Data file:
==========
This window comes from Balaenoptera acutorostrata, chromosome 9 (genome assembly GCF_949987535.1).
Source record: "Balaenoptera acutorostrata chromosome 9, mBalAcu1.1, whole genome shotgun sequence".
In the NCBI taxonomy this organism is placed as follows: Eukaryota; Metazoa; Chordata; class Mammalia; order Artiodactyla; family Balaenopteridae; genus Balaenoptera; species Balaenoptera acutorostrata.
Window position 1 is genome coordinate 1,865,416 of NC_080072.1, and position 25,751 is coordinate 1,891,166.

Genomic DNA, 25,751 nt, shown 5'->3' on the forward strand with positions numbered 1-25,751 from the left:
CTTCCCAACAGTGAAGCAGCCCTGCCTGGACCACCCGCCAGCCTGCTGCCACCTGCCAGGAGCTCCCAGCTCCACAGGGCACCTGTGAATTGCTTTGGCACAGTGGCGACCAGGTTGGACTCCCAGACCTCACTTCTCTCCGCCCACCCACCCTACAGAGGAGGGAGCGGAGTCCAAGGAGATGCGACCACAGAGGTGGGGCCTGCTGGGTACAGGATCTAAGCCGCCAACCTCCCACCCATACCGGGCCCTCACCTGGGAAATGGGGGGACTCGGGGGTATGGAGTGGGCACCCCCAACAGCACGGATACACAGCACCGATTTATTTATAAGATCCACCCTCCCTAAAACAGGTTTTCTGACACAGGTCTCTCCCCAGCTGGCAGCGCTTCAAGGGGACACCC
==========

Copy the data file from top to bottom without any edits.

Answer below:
This window comes from Balaenoptera acutorostrata, chromosome 9 (genome assembly GCF_949987535.1).
Source record: "Balaenoptera acutorostrata chromosome 9, mBalAcu1.1, whole genome shotgun sequence".
In the NCBI taxonomy this organism is placed as follows: Eukaryota; Metazoa; Chordata; class Mammalia; order Artiodactyla; family Balaenopteridae; genus Balaenoptera; species Balaenoptera acutorostrata.
Window position 1 is genome coordinate 1,865,416 of NC_080072.1, and position 25,751 is coordinate 1,891,166.

Genomic DNA, 25,751 nt, shown 5'->3' on the forward strand with positions numbered 1-25,751 from the left:
CTTCCCAACAGTGAAGCAGCCCTGCCTGGACCACCCGCCAGCCTGCTGCCACCTGCCAGGAGCTCCCAGCTCCACAGGGCACCTGTGAATTGCTTTGGCACAGTGGCGACCAGGTTGGACTCCCAGACCTCACTTCTCTCCGCCCACCCACCCTACAGAGGAGGGAGCGGAGTCCAAGGAGATGCGACCACAGAGGTGGGGCCTGCTGGGTACAGGATCTAAGCCGCCAACCTCCCACCCATACCGGGCCCTCACCTGGGAAATGGGGGGACTCGGGGGTATGGAGTGGGCACCCCCAACAGCACGGATACACAGCACCGATTTATTTATAAGATCCACCCTCCCTAAAACAGGTTTTCTGACACAGGTCTCTCCCCAGCTGGCAGCGCTTCAAGGGGACACCC